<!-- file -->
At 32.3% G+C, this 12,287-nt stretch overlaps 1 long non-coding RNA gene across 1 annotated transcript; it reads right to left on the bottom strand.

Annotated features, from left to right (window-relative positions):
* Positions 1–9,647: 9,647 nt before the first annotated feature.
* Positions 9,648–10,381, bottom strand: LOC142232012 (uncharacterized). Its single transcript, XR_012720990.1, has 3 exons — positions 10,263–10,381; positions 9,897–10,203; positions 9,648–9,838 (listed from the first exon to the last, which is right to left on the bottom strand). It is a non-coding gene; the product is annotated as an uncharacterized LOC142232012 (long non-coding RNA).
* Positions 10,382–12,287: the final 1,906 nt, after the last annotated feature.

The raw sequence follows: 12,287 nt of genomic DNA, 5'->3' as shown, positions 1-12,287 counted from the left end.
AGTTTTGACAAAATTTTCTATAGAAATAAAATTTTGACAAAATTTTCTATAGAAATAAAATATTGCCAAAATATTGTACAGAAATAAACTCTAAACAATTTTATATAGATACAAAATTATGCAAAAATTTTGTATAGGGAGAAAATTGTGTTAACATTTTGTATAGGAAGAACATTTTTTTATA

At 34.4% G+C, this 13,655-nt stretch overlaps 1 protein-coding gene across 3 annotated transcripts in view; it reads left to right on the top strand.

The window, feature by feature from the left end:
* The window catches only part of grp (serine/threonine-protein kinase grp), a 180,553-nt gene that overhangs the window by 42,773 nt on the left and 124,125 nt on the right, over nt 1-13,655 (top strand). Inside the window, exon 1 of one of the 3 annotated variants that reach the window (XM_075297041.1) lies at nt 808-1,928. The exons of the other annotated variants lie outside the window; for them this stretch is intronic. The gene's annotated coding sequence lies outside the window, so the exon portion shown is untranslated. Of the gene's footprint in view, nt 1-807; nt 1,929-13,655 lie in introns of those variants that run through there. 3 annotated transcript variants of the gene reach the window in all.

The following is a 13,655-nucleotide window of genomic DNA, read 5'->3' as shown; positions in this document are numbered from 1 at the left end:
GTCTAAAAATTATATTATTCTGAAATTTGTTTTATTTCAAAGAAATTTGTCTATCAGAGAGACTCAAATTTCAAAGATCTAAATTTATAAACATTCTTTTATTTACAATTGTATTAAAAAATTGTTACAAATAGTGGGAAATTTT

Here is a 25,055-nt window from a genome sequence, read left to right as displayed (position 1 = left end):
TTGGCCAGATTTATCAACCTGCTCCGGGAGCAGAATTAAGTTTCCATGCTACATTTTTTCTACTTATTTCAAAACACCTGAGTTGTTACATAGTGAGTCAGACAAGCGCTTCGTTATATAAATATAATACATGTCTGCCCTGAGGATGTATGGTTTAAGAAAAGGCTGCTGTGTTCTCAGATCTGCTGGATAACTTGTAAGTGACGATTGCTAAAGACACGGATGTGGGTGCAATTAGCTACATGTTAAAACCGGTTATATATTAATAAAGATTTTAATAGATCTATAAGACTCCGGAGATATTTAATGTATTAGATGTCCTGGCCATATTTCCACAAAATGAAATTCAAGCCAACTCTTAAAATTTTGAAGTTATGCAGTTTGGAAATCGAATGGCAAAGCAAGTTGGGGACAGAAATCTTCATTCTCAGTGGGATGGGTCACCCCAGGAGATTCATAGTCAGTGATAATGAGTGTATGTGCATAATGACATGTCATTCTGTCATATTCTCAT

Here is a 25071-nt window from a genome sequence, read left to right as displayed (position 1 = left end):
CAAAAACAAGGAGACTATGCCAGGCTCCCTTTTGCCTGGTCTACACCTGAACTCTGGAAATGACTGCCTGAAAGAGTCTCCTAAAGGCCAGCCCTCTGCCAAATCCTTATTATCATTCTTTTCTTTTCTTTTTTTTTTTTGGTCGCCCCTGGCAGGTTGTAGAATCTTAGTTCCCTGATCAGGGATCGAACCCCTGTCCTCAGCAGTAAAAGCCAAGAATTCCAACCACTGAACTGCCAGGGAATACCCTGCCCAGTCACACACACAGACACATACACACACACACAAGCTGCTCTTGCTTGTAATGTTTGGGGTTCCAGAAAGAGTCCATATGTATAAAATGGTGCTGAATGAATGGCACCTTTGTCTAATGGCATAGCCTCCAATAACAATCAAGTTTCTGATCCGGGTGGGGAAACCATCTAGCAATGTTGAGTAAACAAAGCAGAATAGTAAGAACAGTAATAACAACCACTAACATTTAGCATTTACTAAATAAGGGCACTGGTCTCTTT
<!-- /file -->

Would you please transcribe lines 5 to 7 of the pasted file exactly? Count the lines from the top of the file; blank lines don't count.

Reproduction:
* Positions 10,382–12,287: the final 1,906 nt, after the last annotated feature.

The raw sequence follows: 12,287 nt of genomic DNA, 5'->3' as shown, positions 1-12,287 counted from the left end.
AGTTTTGACAAAATTTTCTATAGAAATAAAATTTTGACAAAATTTTCTATAGAAATAAAATATTGCCAAAATATTGTACAGAAATAAACTCTAAACAATTTTATATAGATACAAAATTATGCAAAAATTTTGTATAGGGAGAAAATTGTGTTAACATTTTGTATAGGAAGAACATTTTTTTATA